In addition to these new ways of working, the physical workplace design is evolving toward “non-territorial” styles, notes McConnell. “Early adopters report fewer individually “owned” desks and offices and more communal and break-out areas and bookable spaces and offices.”
Mobile services for the workforce will be implemented in 30 to 40 percent of organisations by late 2014
Employees are increasingly deciding how they want to work and which tools suit them best regardless of corporate policies. “The relatively high figures for ‘discourages but accepted’ reflect a new reality check for companies and a de facto acceptance for personal devices used for work purposes.”
McConnell notes how BYOD is nearly mainstream now, with official policies in place for half of the early adopters. “It started with BYOD and now includes BYOPC (personal computer) and BYOA (apps).
Real time communication (voice and video) is bringing people closer, building relationships across silos
Many people described real-time voice combined with video as “transforming the way we work.” Conversations are moving from email to real-time video conferencing and messaging. “Organisations reported faster decision-making and virtual water cooler discussions as bringing people together in spite of geographical distance.”
Business functions are active in the digital workplace and operational managers are key to driving change
Although communications and IT are the primary decision-makers for the digital workplace, early adopters are nearly twice as likely to have operational management and CEO-level management “very involved” in strategic decision-making than the majority. The findings suggest that nearly half of early adopters’ core business processes are deployed enterprise-wide, and that operational people are “actively using the digital workplace” in their daily work. Finally, line of business such as engineering, operations and legal are more active in social collaborative initiatives in early adopters than in the majority.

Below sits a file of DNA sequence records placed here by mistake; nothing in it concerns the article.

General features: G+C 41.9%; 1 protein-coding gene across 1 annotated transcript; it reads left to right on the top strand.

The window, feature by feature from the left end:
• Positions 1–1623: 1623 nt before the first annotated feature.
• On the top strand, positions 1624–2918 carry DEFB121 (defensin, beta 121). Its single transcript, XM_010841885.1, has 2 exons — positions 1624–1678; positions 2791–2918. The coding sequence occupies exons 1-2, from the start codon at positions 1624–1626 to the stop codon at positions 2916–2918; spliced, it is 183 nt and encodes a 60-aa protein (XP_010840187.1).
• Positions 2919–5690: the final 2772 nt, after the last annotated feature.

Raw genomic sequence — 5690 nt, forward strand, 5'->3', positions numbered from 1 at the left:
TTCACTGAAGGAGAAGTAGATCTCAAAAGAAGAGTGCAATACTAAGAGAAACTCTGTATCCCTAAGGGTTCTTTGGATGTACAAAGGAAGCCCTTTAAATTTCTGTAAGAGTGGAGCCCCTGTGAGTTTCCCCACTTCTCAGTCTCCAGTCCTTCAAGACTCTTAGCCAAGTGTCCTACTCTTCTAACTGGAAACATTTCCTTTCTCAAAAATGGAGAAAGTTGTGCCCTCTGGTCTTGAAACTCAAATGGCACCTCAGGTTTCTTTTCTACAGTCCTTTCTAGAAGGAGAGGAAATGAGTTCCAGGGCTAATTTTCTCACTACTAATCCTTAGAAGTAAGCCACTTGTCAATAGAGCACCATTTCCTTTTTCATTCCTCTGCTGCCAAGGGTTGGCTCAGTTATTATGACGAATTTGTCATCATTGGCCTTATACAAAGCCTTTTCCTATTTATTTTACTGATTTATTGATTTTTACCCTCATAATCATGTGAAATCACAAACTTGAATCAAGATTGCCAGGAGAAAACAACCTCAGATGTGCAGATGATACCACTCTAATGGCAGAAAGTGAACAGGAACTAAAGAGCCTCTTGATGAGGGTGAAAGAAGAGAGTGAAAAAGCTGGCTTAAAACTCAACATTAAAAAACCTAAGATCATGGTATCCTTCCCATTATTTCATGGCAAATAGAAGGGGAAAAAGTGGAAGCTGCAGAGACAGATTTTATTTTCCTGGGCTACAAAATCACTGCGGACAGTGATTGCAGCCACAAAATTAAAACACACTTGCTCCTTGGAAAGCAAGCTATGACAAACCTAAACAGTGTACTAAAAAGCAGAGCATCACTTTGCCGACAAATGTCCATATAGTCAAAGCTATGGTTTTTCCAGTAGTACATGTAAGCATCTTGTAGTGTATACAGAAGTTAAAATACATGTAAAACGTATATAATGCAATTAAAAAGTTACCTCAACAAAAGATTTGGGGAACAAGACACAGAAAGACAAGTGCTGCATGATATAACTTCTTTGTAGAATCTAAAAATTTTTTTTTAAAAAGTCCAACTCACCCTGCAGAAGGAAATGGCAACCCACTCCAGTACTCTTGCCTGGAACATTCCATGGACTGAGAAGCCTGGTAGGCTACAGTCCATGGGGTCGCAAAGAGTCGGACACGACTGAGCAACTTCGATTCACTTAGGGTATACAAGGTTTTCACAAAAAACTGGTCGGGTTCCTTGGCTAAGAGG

Information management and enterprise search are not on the radar today
The study found that satisfaction with enterprise search is low. Only 14 out of 314 organisations considered to be at the highest level of optimization where “information is considered to be an asset like financial and material assets.” “However”, points out McConnell, “early adopters are making structured efforts to improve it and have a higher rate of satisfaction as a result”.
Early adopters report that top managers are not just vocally supportive, but also act as role models
Over half of early adopters positioned the digital workplace as a strategic part of the enterprise change. “In these organisations, top management is vocally supportive (88%), act as role models (58%) and are a driving force (46%). Needless to say, the figures are much lower for the majority.”
Conclusions – The digital workplace is a journey
For the majority, the journey can look like a real challenge. However, they could use McConnell’s findings as an awareness tool to identify potential action areas.
Throughout the report there are a number of useful charts and examples where insights are explored in more detail. The study also provides a scorecard and a framework to help organisations understand where they stand today, define a vision and transform it into reality.
If you believe in the digital workplace in the connected organisation, reading this manual might just be the best investment of your time.